It was only after Mark was being carried through next doors front room that he kicked and giggled; just missing a slap on the leg for that realistic play-acting by their dad! It hadn't been long after this that he was taken to Harold Wood hospital first to get a crayon removed from his left nostril and then, only weeks later, a saucepan from off of his head. Esther had been up to childhood pranks returning from the off license with wet sudsy hair and an empty bottle of shampoo saying simply, "I wanted to and I felt like washing my hair in the rain mummy!” Those were the sort of things both parents were accustomed to.
Times like when Andrew hid his vinyl ball in the oven and then wondered where it had gone. Their daddy, forced to conceal his amusement, spending hours scraping the molten mess from the bottom of the oven.
Esther had been so excited the day she’d returned from infant school to find a fluffy ginger and white kitten dangling from the sitting room curtains. Squealing for release, being un-able to move either way. She’d lifted his tiny fragile claws from the netting and then scooped him into her arms, the most welcome of friends. Esther lowering her face to his purring head and sneaking him to bed that night. Soon after Timmy, the kitten, appeared, a black and white mongrel puppy with a patch on his left eye joined them on their walks round the common at the back of the house.
Life seemed the same, but there were tiny differences, when their daddy no longer joined them on these walks, but lay instead in bed. Esther felt scared as just before their trip to Coventry with her daddy, she had been in a stream which was near to her school retrieving her bag a boy in her class had thrown. She knew that she should not have gone into the water, and if she did then her daddy would smack her and so she had remained quiet on returning from school; and stuffed her wet socks and skirt to the bottom of their cane laundry basket where she hoped no one, not even Mrs. N their home-help, would notice.
"But…but, Daddy. There wasn't enough water there. It was only a little stream.”
He hadn't stayed angry for long as after that incident, she was skipping along besides him. She had been close to her father; knowing that he would be a constant in her life. She’d peep behind the living room curtains of 8 Swindon Close, patiently awaiting his return from London, but often he’d be late.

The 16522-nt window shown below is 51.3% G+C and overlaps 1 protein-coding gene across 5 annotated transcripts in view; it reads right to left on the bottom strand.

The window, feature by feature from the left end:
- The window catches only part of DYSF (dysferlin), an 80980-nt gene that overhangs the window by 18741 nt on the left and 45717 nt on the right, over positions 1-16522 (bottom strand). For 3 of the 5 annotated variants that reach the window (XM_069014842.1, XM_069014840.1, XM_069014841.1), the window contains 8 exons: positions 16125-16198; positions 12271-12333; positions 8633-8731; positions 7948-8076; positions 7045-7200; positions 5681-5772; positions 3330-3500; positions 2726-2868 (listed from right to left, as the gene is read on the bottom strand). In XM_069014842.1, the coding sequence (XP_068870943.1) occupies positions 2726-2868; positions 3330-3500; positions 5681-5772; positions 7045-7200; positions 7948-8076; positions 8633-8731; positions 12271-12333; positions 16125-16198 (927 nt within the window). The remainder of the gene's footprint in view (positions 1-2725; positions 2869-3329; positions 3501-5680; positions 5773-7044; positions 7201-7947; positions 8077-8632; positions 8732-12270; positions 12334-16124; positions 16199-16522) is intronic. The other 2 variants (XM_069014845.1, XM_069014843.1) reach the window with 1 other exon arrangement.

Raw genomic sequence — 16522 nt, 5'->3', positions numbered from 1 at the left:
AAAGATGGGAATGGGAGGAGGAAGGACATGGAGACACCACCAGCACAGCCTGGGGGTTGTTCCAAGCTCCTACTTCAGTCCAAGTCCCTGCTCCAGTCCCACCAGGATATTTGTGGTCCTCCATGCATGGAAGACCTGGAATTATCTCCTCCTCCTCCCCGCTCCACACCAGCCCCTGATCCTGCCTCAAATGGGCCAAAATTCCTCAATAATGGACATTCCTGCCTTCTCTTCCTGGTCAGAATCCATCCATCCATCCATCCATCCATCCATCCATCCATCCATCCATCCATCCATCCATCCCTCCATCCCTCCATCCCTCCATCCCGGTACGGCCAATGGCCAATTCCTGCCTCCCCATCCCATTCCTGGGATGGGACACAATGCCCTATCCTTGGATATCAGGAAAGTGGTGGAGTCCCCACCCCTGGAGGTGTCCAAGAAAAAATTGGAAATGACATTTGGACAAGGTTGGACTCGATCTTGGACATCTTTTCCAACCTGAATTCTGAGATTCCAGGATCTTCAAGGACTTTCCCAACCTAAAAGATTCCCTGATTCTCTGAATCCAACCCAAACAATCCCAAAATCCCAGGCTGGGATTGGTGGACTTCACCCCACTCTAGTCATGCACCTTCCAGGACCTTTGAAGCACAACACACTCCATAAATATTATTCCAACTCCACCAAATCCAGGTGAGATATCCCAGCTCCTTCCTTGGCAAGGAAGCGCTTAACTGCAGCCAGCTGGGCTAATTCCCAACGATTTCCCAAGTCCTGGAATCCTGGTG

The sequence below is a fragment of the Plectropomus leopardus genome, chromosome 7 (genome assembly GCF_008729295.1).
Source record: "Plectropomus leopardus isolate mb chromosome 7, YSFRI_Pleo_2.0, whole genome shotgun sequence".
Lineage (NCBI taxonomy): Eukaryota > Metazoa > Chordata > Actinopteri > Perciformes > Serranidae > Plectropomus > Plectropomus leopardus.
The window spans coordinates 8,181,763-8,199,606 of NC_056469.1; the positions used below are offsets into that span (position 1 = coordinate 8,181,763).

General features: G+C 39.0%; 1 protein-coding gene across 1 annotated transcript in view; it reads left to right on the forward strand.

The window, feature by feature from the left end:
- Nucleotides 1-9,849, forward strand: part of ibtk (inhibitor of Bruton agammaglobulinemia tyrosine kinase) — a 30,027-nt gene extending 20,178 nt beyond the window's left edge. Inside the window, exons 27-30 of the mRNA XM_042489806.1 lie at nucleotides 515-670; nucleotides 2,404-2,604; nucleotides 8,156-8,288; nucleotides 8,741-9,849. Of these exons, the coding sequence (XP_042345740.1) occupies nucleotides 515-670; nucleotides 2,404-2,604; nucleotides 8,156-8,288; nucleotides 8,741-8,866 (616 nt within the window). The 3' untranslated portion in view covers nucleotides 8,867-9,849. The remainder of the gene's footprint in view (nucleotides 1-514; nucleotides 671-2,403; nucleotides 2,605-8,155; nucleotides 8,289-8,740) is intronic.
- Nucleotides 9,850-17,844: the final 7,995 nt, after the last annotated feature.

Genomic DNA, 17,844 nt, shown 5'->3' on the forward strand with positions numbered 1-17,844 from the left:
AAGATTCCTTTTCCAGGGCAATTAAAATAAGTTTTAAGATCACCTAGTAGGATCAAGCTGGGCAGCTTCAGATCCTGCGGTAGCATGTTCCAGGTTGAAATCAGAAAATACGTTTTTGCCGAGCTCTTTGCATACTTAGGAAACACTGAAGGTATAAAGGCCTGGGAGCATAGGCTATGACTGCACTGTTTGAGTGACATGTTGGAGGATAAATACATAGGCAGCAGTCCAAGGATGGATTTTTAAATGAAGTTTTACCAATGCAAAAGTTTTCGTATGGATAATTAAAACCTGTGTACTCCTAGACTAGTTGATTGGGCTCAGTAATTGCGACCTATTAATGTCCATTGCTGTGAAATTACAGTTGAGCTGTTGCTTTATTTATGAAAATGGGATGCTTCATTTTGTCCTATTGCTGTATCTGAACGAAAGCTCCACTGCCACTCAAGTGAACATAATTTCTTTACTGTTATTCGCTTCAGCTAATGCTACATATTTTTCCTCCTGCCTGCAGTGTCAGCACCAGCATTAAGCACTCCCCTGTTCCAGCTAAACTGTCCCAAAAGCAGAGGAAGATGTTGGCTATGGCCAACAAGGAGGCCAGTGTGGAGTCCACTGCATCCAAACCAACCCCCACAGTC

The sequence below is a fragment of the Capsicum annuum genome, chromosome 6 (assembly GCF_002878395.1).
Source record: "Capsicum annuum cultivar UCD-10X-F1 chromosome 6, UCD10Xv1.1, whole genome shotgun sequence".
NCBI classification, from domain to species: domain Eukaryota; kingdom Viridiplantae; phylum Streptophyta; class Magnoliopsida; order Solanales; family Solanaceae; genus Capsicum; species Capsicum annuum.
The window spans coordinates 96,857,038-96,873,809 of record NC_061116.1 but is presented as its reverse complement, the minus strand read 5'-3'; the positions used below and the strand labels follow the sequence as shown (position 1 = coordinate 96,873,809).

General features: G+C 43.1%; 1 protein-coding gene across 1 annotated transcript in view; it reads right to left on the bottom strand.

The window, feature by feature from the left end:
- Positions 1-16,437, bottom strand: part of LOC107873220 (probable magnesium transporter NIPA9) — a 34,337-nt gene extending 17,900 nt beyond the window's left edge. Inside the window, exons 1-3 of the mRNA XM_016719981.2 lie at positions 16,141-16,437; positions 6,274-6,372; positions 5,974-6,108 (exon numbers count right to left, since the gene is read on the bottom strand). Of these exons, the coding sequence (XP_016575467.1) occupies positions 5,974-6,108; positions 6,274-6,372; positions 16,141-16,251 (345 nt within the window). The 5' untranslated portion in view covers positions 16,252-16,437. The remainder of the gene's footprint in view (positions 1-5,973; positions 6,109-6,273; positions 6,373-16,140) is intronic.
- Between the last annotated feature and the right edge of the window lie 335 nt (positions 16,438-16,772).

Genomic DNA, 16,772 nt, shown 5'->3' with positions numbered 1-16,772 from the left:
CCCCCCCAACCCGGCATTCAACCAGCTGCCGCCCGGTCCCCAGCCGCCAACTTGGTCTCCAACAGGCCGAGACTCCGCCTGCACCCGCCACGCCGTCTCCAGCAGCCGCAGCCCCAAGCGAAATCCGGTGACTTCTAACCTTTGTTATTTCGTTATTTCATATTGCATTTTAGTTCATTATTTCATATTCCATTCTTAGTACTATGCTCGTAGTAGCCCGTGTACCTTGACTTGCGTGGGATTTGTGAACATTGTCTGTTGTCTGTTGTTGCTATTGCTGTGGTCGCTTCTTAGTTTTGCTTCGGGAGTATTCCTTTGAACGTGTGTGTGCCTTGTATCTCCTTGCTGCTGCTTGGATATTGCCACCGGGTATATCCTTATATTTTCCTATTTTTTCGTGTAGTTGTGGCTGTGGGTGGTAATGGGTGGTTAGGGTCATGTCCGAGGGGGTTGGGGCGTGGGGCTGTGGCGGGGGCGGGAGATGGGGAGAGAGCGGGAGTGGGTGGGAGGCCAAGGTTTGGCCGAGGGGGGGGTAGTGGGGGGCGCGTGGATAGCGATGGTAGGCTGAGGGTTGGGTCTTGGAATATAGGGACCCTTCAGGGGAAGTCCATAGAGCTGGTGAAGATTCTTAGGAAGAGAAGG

They had just emerged from the doctor’s surgery with her daddy very quiet and not really listening to her pleas for an ice cream from a Mr. Whippy van.
"Have a lovely time in Coventry with your nana." shouted the doctor’s receptionist, “and take care that that case doesn't burst open again, won't you!”
She had already assisted Esther with stuffing a motley assortment of overnight clothes and her Dad’s shaver back into the case.
Once on the train, having reached Liverpool Street, it didn’t seem a long journey. Esther wished she could remember her grandfather, but all she knew was aware of that he had died about the same time as the coronation of Queen Elizabeth and how there was a strange sadness and quietness in the house. Or so her mum had said to her daddy, when she thought she was upstairs and asleep in bed. She had skipped along besides her father with him always insisting that she held his hand tightly when on the underground as they wound their way to the station…… with lots of people and barrows.
A man reprimanding an old lady for losing her handbag, a lady, talking into the air from high up on the wall; everyone stopping for a while to listen to her. Something about a cancellation whatever that was! Not for one moment did it enter her child's mind that she wasn’t safe, as he took what to her long strides, his thin white stick tapping from wall to line. It seemed that most people stepped to one side, but some didn't seem to care.
“Bloody ignorant or lazy,” muttered her father, as he forced his way forwards and onwards, yet nothing seemed to stop him.
Life meanwhile seemed the same but there were tiny differences when their daddy no longer joined them on walks but lay instead in bed.
“Daddy is resting in bed, he is tired and he has funny pains in his legs which the doctors are trying to help to get better. Doctor, Feldman at the practice, is trying to help him to get better with strong medicine.”
Their mother had mentioned quietly; whilst they walked together only a few weeks later that their daddy mightn’t be coming home again.
It had only been a couple of months earlier that Esther remembered her father taking himself off to his vegetable patch at the bottom of the garden, following a huge row about bringing Michael home. As a peace-keeper he had returned clutching a huge cauliflower which he had given to her Mum and she had cried and said, “I really don’t know what to do about this Jim.”
If they argued about anything it was about Michael, and how wrong he wasn’t there with them, where he belonged. Not for one moment did it enter her child's mind that life could ever change anymore.